<em>The 39 Steps</em>
David Bazemore

Summary can hardly do justice to the sheer quantity of inventive theatrics that makes The 39 Steps such a great night of theater. Yes, the play takes the plot of Alfred Hitchcock’s 1935 film of the same name and turns it into a farce for four actors, and there are many lightning-fast costume changes for the two actors who must play many roles. But the real excitement of the piece lies in the imaginative ways that each individual scene finds to use simple props as the basis for satisfying and often hysterical comedy. Take the simple device of the train compartment, here rendered by the arrangement of chairs and a certain persistent self-jouncing that causes the actors to appear as though they are riding on a train. It’s a little thing, but as it lingers, the comedy builds until it comes to a boil. There’s also the device of each actor grabbing a loose bit of clothing and giving it a shake to mimic the flapping of cloth in a stiff breeze. Done once, it might be nothing remarkable, but carried on, take after take, in perfect unison and coordination across thresholds, through windows, and even onto the tops of moving trains, you have a source of howling laughter. Indeed, director Jamie Torcellini has done a marvelous job in getting this excellent cast into fighting shape for what is clearly a most demanding evening.

As Richard Hannay, the on-the-run protagonist, Matthew Floyd Miller is a hoot, offering both straight lines and witty comebacks with the same savage aplomb, and conjuring death-defying stunts, such as jumping from a moving train, out of simple benches, chairs, basic lighting effects, and physical agility. Julie Granata comes across very differently as each of the three women she plays, achieving a distinct character and profile within the first moments of her every appearance.

A great deal of the fun in this production can be put down to the antics of Christopher Shaw and Louis Lotorto, who run wild in their multiple roles as everything from Scottish innkeepers to German spies. One mad slapstick sequence spills pell-mell into another as these two wonderful clowns explore every nuance in a superbly fertile script.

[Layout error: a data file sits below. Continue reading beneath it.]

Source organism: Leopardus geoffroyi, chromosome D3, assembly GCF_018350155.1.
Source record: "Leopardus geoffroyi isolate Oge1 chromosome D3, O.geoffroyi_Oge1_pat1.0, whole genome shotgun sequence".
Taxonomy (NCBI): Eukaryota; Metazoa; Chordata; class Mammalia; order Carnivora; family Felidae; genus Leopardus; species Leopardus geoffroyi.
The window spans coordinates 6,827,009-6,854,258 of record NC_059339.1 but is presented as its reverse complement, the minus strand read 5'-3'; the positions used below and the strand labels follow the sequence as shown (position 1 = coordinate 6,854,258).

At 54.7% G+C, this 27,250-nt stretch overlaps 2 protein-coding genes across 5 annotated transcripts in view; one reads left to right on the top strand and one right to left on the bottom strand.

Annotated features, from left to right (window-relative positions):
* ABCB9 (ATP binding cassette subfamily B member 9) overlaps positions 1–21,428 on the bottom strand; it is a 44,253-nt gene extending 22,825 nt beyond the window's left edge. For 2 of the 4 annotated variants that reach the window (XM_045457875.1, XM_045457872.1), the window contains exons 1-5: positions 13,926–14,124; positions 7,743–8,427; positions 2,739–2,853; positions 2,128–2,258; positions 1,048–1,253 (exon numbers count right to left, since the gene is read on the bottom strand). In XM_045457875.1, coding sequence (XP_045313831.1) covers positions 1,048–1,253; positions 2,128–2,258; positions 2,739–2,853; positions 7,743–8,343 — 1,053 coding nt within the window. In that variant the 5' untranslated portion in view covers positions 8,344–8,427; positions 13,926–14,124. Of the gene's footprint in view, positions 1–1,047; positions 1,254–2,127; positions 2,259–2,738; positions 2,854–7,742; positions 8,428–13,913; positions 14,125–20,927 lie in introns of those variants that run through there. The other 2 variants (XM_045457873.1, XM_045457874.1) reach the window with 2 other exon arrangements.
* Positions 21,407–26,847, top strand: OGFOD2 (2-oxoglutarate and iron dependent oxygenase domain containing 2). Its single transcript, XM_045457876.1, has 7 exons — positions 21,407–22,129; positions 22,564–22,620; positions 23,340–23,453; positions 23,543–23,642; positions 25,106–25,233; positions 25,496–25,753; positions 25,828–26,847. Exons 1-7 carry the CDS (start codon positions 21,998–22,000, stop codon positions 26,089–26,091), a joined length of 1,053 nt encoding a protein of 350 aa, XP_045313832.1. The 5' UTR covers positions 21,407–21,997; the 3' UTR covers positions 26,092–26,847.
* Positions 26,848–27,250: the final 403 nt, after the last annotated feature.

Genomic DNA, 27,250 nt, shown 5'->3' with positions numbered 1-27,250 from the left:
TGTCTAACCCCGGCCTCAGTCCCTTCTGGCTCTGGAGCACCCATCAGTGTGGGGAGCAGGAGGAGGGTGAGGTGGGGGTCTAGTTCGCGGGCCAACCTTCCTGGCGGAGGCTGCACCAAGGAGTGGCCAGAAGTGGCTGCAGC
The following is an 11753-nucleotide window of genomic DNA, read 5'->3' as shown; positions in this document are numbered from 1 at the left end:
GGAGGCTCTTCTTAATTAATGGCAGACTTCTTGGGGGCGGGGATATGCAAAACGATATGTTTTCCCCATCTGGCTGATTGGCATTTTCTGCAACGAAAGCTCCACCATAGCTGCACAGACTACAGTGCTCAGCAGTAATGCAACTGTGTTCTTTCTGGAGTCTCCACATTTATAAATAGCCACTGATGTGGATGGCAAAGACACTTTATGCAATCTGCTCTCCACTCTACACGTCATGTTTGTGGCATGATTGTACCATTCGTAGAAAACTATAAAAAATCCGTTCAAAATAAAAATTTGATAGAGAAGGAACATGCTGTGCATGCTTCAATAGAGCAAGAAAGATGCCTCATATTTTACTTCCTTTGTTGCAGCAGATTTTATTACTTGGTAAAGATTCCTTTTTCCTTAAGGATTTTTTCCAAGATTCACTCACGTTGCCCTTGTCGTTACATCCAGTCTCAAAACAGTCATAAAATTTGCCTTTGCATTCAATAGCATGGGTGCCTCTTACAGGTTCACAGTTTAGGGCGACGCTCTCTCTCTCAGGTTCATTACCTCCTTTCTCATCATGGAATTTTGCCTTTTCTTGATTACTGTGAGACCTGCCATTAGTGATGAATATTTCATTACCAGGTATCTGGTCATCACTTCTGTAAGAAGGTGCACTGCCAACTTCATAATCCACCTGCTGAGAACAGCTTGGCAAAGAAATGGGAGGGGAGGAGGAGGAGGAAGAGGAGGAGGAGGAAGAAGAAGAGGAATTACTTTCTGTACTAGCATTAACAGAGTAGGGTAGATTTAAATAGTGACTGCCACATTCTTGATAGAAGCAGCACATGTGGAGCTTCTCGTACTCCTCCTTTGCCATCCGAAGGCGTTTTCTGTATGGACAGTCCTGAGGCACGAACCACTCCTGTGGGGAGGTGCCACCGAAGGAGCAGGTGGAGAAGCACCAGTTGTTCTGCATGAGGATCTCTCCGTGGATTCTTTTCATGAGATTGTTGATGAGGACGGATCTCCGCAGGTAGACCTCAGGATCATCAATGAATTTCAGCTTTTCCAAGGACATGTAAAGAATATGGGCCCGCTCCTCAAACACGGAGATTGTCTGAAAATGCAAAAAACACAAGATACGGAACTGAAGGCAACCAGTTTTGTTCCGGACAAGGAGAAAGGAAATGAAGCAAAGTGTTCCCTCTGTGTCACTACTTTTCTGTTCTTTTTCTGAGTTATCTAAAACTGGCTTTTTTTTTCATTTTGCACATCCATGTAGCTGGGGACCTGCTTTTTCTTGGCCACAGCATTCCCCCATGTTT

None of it would work without a very good set, and Ensemble has got one, thanks to Fred Kinney’s wonderful scenic design, lighting by Michael Klaers, Elisabeth Rebel’s sound, and many, many great costumes by Marcy Froehlich.

The tradition out of which the original novel and film version of The 39 Steps arises is one of action, adventure, and above all, suspense. It begins with the great novelists of the 19th century — Zola, Dickens, Balzac — and then reaches its maturity as a genre with Arthur Conan Doyle. The play, however, only uses this suspense tradition as a jumping-off point, and it finds its true theatrical heritage in vaudeville, commedia dell’arte, and, more recently, the innovative physical theater of Théâtre de Complicité in London and the avant-garde stage effects of the Wooster Group in New York. While The 39 Steps may not aspire to the cultural impact of a Wooster production, there’s a certain fit between matter and manner that makes it more successful than many more serious productions in the same idiom. Crossing the genres of slapstick, suspense, and even love story is not easy, and the fact that this particular production is so thoroughly enjoyable testifies to the professionalism and adventurousness that we have come to expect from Ensemble Theatre Company.


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